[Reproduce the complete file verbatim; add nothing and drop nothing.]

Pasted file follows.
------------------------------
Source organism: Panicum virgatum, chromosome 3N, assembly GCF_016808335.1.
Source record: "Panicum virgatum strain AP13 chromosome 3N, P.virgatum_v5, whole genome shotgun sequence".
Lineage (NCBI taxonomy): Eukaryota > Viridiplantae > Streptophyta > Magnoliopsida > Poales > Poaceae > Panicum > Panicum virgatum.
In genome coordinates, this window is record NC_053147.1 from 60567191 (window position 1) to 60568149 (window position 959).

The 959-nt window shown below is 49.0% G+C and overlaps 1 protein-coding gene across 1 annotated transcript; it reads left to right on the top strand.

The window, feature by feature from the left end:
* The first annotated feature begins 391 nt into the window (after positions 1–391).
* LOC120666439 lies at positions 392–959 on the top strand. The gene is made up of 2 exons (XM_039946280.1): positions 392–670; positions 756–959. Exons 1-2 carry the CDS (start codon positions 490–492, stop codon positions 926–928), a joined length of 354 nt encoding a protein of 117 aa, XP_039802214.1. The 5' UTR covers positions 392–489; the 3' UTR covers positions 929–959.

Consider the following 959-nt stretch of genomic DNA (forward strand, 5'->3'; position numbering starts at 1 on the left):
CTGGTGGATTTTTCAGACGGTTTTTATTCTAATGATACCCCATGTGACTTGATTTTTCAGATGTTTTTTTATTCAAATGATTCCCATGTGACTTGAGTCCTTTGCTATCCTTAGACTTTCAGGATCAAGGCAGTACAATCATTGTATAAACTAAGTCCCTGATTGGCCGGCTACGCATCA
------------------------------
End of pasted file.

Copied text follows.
Source organism: Panicum virgatum, chromosome 3N, assembly GCF_016808335.1.
Source record: "Panicum virgatum strain AP13 chromosome 3N, P.virgatum_v5, whole genome shotgun sequence".
Lineage (NCBI taxonomy): Eukaryota > Viridiplantae > Streptophyta > Magnoliopsida > Poales > Poaceae > Panicum > Panicum virgatum.
In genome coordinates, this window is record NC_053147.1 from 60567191 (window position 1) to 60568149 (window position 959).

The 959-nt window shown below is 49.0% G+C and overlaps 1 protein-coding gene across 1 annotated transcript; it reads left to right on the top strand.

The window, feature by feature from the left end:
* The first annotated feature begins 391 nt into the window (after positions 1–391).
* LOC120666439 lies at positions 392–959 on the top strand. The gene is made up of 2 exons (XM_039946280.1): positions 392–670; positions 756–959. Exons 1-2 carry the CDS (start codon positions 490–492, stop codon positions 926–928), a joined length of 354 nt encoding a protein of 117 aa, XP_039802214.1. The 5' UTR covers positions 392–489; the 3' UTR covers positions 929–959.

Consider the following 959-nt stretch of genomic DNA (forward strand, 5'->3'; position numbering starts at 1 on the left):
CTGGTGGATTTTTCAGACGGTTTTTATTCTAATGATACCCCATGTGACTTGATTTTTCAGATGTTTTTTTATTCAAATGATTCCCATGTGACTTGAGTCCTTTGCTATCCTTAGACTTTCAGGATCAAGGCAGTACAATCATTGTATAAACTAAGTCCCTGATTGGCCGGCTACGCATCA